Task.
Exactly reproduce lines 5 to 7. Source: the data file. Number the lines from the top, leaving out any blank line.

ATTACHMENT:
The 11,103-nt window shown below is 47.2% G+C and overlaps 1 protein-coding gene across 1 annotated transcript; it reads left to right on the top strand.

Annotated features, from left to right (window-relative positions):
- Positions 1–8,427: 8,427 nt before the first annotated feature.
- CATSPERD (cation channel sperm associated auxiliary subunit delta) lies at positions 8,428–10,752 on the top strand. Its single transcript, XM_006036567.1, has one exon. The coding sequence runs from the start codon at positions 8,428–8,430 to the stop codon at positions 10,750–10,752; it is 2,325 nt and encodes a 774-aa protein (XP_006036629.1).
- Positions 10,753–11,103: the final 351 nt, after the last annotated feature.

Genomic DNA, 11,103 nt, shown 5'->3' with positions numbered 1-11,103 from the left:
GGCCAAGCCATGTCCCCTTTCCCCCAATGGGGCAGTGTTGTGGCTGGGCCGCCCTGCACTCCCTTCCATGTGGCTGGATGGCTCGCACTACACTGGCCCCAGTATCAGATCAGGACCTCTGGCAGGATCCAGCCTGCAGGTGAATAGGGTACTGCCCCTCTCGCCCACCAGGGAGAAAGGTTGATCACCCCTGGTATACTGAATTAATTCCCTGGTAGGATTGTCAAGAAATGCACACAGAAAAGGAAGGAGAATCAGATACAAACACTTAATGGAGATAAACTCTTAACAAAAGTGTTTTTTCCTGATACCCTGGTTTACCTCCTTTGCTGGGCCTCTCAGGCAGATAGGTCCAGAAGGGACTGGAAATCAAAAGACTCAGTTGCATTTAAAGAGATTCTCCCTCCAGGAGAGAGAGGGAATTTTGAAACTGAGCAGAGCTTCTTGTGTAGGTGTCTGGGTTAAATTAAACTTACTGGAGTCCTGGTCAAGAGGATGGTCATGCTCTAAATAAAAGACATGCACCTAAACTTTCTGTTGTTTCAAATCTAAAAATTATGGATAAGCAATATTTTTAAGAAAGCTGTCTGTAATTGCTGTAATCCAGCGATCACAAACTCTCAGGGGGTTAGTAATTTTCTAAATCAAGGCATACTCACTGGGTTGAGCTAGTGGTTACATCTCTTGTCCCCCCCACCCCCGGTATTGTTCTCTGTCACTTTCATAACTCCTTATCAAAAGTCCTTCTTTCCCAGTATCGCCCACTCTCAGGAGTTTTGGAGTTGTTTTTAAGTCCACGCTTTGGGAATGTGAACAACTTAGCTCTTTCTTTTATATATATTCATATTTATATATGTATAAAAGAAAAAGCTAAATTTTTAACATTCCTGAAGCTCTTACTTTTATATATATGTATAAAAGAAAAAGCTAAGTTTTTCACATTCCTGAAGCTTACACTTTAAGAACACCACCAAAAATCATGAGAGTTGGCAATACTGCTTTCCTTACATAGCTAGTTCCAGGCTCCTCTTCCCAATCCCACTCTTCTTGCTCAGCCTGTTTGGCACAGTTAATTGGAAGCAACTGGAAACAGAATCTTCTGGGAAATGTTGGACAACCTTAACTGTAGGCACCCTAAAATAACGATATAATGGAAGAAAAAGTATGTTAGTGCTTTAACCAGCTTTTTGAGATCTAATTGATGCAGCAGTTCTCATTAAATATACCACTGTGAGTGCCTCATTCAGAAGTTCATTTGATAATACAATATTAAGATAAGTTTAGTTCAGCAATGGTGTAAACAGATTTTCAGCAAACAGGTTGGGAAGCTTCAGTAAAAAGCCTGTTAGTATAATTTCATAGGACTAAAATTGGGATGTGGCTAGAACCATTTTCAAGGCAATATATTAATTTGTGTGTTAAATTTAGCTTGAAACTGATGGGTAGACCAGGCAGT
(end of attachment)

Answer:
- Positions 10,753–11,103: the final 351 nt, after the last annotated feature.

Genomic DNA, 11,103 nt, shown 5'->3' with positions numbered 1-11,103 from the left:
GGCCAAGCCATGTCCCCTTTCCCCCAATGGGGCAGTGTTGTGGCTGGGCCGCCCTGCACTCCCTTCCATGTGGCTGGATGGCTCGCACTACACTGGCCCCAGTATCAGATCAGGACCTCTGGCAGGATCCAGCCTGCAGGTGAATAGGGTACTGCCCCTCTCGCCCACCAGGGAGAAAGGTTGATCACCCCTGGTATACTGAATTAATTCCCTGGTAGGATTGTCAAGAAATGCACACAGAAAAGGAAGGAGAATCAGATACAAACACTTAATGGAGATAAACTCTTAACAAAAGTGTTTTTTCCTGATACCCTGGTTTACCTCCTTTGCTGGGCCTCTCAGGCAGATAGGTCCAGAAGGGACTGGAAATCAAAAGACTCAGTTGCATTTAAAGAGATTCTCCCTCCAGGAGAGAGAGGGAATTTTGAAACTGAGCAGAGCTTCTTGTGTAGGTGTCTGGGTTAAATTAAACTTACTGGAGTCCTGGTCAAGAGGATGGTCATGCTCTAAATAAAAGACATGCACCTAAACTTTCTGTTGTTTCAAATCTAAAAATTATGGATAAGCAATATTTTTAAGAAAGCTGTCTGTAATTGCTGTAATCCAGCGATCACAAACTCTCAGGGGGTTAGTAATTTTCTAAATCAAGGCATACTCACTGGGTTGAGCTAGTGGTTACATCTCTTGTCCCCCCCACCCCCGGTATTGTTCTCTGTCACTTTCATAACTCCTTATCAAAAGTCCTTCTTTCCCAGTATCGCCCACTCTCAGGAGTTTTGGAGTTGTTTTTAAGTCCACGCTTTGGGAATGTGAACAACTTAGCTCTTTCTTTTATATATATTCATATTTATATATGTATAAAAGAAAAAGCTAAATTTTTAACATTCCTGAAGCTCTTACTTTTATATATATGTATAAAAGAAAAAGCTAAGTTTTTCACATTCCTGAAGCTTACACTTTAAGAACACCACCAAAAATCATGAGAGTTGGCAATACTGCTTTCCTTACATAGCTAGTTCCAGGCTCCTCTTCCCAATCCCACTCTTCTTGCTCAGCCTGTTTGGCACAGTTAATTGGAAGCAACTGGAAACAGAATCTTCTGGGAAATGTTGGACAACCTTAACTGTAGGCACCCTAAAATAACGATATAATGGAAGAAAAAGTATGTTAGTGCTTTAACCAGCTTTTTGAGATCTAATTGATGCAGCAGTTCTCATTAAATATACCACTGTGAGTGCCTCATTCAGAAGTTCATTTGATAATACAATATTAAGATAAGTTTAGTTCAGCAATGGTGTAAACAGATTTTCAGCAAACAGGTTGGGAAGCTTCAGTAAAAAGCCTGTTAGTATAATTTCATAGGACTAAAATTGGGATGTGGCTAGAACCATTTTCAAGGCAATATATTAATTTGTGTGTTAAATTTAGCTTGAAACTGATGGGTAGACCAGGCAGT